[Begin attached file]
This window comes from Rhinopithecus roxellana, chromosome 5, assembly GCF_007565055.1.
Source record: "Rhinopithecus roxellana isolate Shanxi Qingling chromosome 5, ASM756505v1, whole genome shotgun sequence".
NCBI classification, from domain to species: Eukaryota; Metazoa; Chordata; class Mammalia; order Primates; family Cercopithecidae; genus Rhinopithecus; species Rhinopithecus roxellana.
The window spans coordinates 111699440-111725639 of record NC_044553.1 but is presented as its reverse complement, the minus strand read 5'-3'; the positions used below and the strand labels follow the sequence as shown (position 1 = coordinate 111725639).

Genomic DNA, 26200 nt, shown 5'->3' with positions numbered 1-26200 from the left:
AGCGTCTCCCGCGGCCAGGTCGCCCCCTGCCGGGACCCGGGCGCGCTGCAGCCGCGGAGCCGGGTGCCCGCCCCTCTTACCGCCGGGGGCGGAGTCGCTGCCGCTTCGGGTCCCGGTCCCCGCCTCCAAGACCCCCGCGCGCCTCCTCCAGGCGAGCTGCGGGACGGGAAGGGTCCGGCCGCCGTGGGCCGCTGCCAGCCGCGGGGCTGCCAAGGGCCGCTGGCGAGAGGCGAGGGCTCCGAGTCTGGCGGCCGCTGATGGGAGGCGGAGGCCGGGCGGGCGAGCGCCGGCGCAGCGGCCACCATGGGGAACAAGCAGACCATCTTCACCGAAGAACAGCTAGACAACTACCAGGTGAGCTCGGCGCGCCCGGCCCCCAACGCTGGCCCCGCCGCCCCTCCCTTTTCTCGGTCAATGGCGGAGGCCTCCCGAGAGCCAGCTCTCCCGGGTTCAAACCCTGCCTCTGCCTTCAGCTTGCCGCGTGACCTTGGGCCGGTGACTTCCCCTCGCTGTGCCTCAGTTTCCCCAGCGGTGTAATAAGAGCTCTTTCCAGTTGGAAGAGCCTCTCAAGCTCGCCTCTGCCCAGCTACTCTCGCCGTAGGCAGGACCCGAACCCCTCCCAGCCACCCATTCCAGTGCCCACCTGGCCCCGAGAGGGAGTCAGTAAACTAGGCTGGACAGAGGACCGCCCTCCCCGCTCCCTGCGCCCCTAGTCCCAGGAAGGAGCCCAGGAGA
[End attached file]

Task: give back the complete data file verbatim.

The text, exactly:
This window comes from Rhinopithecus roxellana, chromosome 5, assembly GCF_007565055.1.
Source record: "Rhinopithecus roxellana isolate Shanxi Qingling chromosome 5, ASM756505v1, whole genome shotgun sequence".
NCBI classification, from domain to species: Eukaryota; Metazoa; Chordata; class Mammalia; order Primates; family Cercopithecidae; genus Rhinopithecus; species Rhinopithecus roxellana.
The window spans coordinates 111699440-111725639 of record NC_044553.1 but is presented as its reverse complement, the minus strand read 5'-3'; the positions used below and the strand labels follow the sequence as shown (position 1 = coordinate 111725639).

Genomic DNA, 26200 nt, shown 5'->3' with positions numbered 1-26200 from the left:
AGCGTCTCCCGCGGCCAGGTCGCCCCCTGCCGGGACCCGGGCGCGCTGCAGCCGCGGAGCCGGGTGCCCGCCCCTCTTACCGCCGGGGGCGGAGTCGCTGCCGCTTCGGGTCCCGGTCCCCGCCTCCAAGACCCCCGCGCGCCTCCTCCAGGCGAGCTGCGGGACGGGAAGGGTCCGGCCGCCGTGGGCCGCTGCCAGCCGCGGGGCTGCCAAGGGCCGCTGGCGAGAGGCGAGGGCTCCGAGTCTGGCGGCCGCTGATGGGAGGCGGAGGCCGGGCGGGCGAGCGCCGGCGCAGCGGCCACCATGGGGAACAAGCAGACCATCTTCACCGAAGAACAGCTAGACAACTACCAGGTGAGCTCGGCGCGCCCGGCCCCCAACGCTGGCCCCGCCGCCCCTCCCTTTTCTCGGTCAATGGCGGAGGCCTCCCGAGAGCCAGCTCTCCCGGGTTCAAACCCTGCCTCTGCCTTCAGCTTGCCGCGTGACCTTGGGCCGGTGACTTCCCCTCGCTGTGCCTCAGTTTCCCCAGCGGTGTAATAAGAGCTCTTTCCAGTTGGAAGAGCCTCTCAAGCTCGCCTCTGCCCAGCTACTCTCGCCGTAGGCAGGACCCGAACCCCTCCCAGCCACCCATTCCAGTGCCCACCTGGCCCCGAGAGGGAGTCAGTAAACTAGGCTGGACAGAGGACCGCCCTCCCCGCTCCCTGCGCCCCTAGTCCCAGGAAGGAGCCCAGGAGA